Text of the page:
The latest experiment in saving indie film comes courtesy of Tribeca Film, a branch of the DeNiro-founded brand that — in collaboration with American Express — is releasing former Tribeca Film Festival selections on multiple platforms, including video-on-demand and art-house theatrical runs, like this two-week series at the Sunset 5. This first week’s lineup includes a trio of movies that paint grim pictures of both the present and the future. Writer-director Tarik Saleh’s animated Metropia borrows heavily from Orwell (among others) in its depiction of a world that’s depleted of natural resources, and a shadowy power structure spies on people in their homes, controls their thoughts and manipulates their brains through consumer goods. The Metro, a massive rail line that links all of Europe under one central transit system, is at the core of the dark doings. The dystopian setup is overly familiar and Saleh doesn’t push it anywhere new, but through use of grittily detailed animation and with voices ably provided by Vincent Gallo, Juliette Lewis, Udo Kier and Stellan and Alexander Skarsgård, he manages to stoke dramatic tension that carries the tale. The Immaculate Conception of Little Dizzle, written and directed by David Russo, is also more derivative than inspired as it tracks a burnt-out young Seattle data processor on his downward career spiral. He winds up working as a janitor alongside a work crew composed of standard-issue slacker-hipster types (with a cross-dressing war vet to boot) in a building that houses a product-testing firm. As characters philosophize undergrad-style on art, war and the mysteries of what’s in our food, male characters find themselves sporting debilitating side effects of one of the test products. The film is saved by the full-throttle acting of the cast (including Natasha Lyonne), who turn types into characters, with varying degrees of success. The highlight of this lineup is the documentary The Wild and Wonderful Whites of West Virginia, a true-life romp in which the White family (who boast of being white trash) booze, drug and brawl hard without fear, shame or the ability to connect dots between cause, effect and consequences. The clan is outraged when one of its druggie members gives birth to a drug-addicted baby and the state takes the child away; they’re similarly stunned when a violent gun attack results in one of them being handed a stiff prison term. Directed by Julien Nitzberg, and co-executive-produced by Johnny Knoxville, this real-life extended Jackass episode begins as a celebration of these proud misfits, but it’s shot through with a slight condescension that gives way to sobered sadness — the kind you feel when you realize that the uproarious party drunk is a deeply fucked-up individual. (Sunset 5)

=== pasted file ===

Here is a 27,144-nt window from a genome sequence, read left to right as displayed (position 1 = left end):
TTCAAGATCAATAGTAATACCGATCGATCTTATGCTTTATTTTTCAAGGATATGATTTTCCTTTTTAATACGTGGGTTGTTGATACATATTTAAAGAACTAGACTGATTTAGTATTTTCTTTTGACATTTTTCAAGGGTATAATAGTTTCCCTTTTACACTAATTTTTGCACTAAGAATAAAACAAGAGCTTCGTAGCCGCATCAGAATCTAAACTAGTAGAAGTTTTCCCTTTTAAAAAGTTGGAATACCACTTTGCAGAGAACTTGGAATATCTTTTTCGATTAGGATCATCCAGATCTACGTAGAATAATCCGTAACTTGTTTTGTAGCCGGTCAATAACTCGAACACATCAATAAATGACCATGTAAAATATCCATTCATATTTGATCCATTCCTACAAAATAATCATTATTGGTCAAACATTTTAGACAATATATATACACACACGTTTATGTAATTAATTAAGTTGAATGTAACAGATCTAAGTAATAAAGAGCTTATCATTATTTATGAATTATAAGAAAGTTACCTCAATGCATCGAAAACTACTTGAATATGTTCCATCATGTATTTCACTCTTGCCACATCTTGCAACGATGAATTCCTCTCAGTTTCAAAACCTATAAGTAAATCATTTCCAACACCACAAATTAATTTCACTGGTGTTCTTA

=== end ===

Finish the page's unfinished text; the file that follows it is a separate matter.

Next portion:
LA Weekly